Beekeeper battles mites and insecticide
Maybe you’ve seen them off to the right while driving up Bass Lake Grade, hundreds of green and white crates scattered around the old Clarksville town site.
They’re bee hives, and they belong to Bryan Williams of High Sierra Bee Ranch in Rescue.
In some ways they represent a desperate last stand against parasitic mites that attack bee immunity, the medicines that make his queens sterile and insecticides that smother entire hives.
In better times, he would have harvested 1,000 pounds of honey or more from the hives parked in Clarksville. But this year he’s feeding them fructose syrup to keep the hives alive.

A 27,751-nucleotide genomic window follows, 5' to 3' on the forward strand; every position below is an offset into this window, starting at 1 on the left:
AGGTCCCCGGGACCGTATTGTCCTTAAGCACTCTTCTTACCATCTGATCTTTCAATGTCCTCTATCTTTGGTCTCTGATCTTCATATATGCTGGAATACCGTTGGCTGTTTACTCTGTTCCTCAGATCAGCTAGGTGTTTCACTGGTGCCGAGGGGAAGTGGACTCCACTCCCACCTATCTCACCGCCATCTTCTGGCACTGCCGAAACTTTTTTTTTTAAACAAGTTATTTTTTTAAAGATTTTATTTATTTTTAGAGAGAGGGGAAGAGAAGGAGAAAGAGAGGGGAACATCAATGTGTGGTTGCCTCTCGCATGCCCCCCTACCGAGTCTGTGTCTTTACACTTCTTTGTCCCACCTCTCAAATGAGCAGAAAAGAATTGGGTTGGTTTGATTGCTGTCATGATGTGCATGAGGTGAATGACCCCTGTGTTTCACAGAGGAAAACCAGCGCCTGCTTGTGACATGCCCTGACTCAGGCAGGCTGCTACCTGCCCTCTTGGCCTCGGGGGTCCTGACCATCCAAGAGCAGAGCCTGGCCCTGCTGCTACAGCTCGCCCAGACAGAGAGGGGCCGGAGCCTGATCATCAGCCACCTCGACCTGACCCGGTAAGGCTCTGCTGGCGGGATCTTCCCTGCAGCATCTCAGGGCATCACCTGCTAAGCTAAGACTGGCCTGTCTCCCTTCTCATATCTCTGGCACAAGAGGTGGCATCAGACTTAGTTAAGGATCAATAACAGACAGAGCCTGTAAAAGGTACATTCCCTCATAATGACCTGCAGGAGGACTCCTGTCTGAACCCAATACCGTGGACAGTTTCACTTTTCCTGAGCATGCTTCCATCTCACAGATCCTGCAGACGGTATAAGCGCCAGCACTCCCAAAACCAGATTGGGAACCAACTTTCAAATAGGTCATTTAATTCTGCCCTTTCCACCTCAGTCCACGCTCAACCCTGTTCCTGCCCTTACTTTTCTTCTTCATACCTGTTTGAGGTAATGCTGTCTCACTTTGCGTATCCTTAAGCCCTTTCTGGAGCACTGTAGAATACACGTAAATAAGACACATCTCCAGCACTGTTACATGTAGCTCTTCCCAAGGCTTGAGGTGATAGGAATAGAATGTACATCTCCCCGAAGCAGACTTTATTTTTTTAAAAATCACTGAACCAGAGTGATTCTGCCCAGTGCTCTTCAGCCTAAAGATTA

Williams, his father Dave and helper Greg Diedart were feeding, medicating and checking up on the colonies last week in preparation for their trip to the almond orchards later this spring.
“We lost a couple hundred hives in the orchards last year,” he said. “They were covered in oily residue.”
He blames copper fungicide insecticide used by commercial orchards and other, even more toxic sprays that smaller growers employ.
“If we lose all the bees this country will be in a world of hurt,” he said. “There will be no alfalfa, no fruit, no agriculture.”
Williams estimated that the U.S. bee population has dropped to 20 percent from pre-mite levels.
He offers free pollination to small ranchers who don’t use harsh insecticides, a practice he said is good for the bees and good for the trees. If you have three or more acres of orchards that need pollination call Williams at (530) 306-9569.